Chemistry Involved in Electric Vehicles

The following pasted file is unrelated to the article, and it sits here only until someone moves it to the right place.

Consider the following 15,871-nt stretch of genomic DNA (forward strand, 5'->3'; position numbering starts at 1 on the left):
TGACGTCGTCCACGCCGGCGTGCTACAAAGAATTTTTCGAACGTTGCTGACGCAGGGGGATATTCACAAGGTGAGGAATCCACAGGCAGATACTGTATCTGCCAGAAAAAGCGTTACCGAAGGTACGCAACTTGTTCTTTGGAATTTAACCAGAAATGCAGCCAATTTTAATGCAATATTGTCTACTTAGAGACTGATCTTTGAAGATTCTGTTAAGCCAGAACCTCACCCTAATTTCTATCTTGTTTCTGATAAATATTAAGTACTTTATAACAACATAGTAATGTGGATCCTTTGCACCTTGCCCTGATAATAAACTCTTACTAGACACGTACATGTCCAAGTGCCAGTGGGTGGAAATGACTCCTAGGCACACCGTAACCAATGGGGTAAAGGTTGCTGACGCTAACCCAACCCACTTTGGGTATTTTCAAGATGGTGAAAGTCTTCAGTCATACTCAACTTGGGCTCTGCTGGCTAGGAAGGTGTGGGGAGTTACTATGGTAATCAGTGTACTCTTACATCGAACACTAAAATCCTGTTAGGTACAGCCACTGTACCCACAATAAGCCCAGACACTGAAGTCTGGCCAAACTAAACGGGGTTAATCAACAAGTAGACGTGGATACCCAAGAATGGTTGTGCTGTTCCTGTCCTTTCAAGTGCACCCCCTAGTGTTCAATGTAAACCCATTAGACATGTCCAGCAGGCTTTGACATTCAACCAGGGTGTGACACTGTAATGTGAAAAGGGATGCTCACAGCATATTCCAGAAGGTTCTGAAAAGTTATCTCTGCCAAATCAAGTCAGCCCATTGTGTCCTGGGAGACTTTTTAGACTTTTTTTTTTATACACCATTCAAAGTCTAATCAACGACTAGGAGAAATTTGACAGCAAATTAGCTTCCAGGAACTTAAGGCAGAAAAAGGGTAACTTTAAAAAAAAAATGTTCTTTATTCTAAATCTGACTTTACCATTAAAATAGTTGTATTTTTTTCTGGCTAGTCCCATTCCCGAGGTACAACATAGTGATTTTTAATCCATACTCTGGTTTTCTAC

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What is the chemistry involved in electric vehicles? Electrical cars have been around since the 1800s.The first practical electric car was designed by Thomas Parker in London. The vehicles popularity continued into the 20th century, until the technology of combustible engines advanced and the mass production of gas vehicles. In 2008 the electric car appeared once again because the advances in the battery and power technology, upward prices of oil and emissions. The electrical car originally used a lead acid based battery, today however the lithium ion rechargeable battery is used. The battery of the electric car stores chemical energy and converts the energy to electricity. The chemistry of the electric car is found mainly in the battery. In the battery there is a chemical reaction in cells which then produces a voltage. These batteries usually have 200 to 400 small cells. The cells are combined to create a powerful battery. The risk is that if one cell overcharge it causes a thermal reaction. The development electronic controls for this risk are in process but are expensive. Khalil Amine and Zonghai Chen of the Argonne National Laboratory discovered a molecule base of boron and fluorine added to each cell controls the charging of the battery cells. The molecule is said to be less costly and more reliable than the electric control. (MANDEL, 2009) In the 1800s the lead acid based battery was invented and used in electrical cars. The technologies of the lead-acid battery
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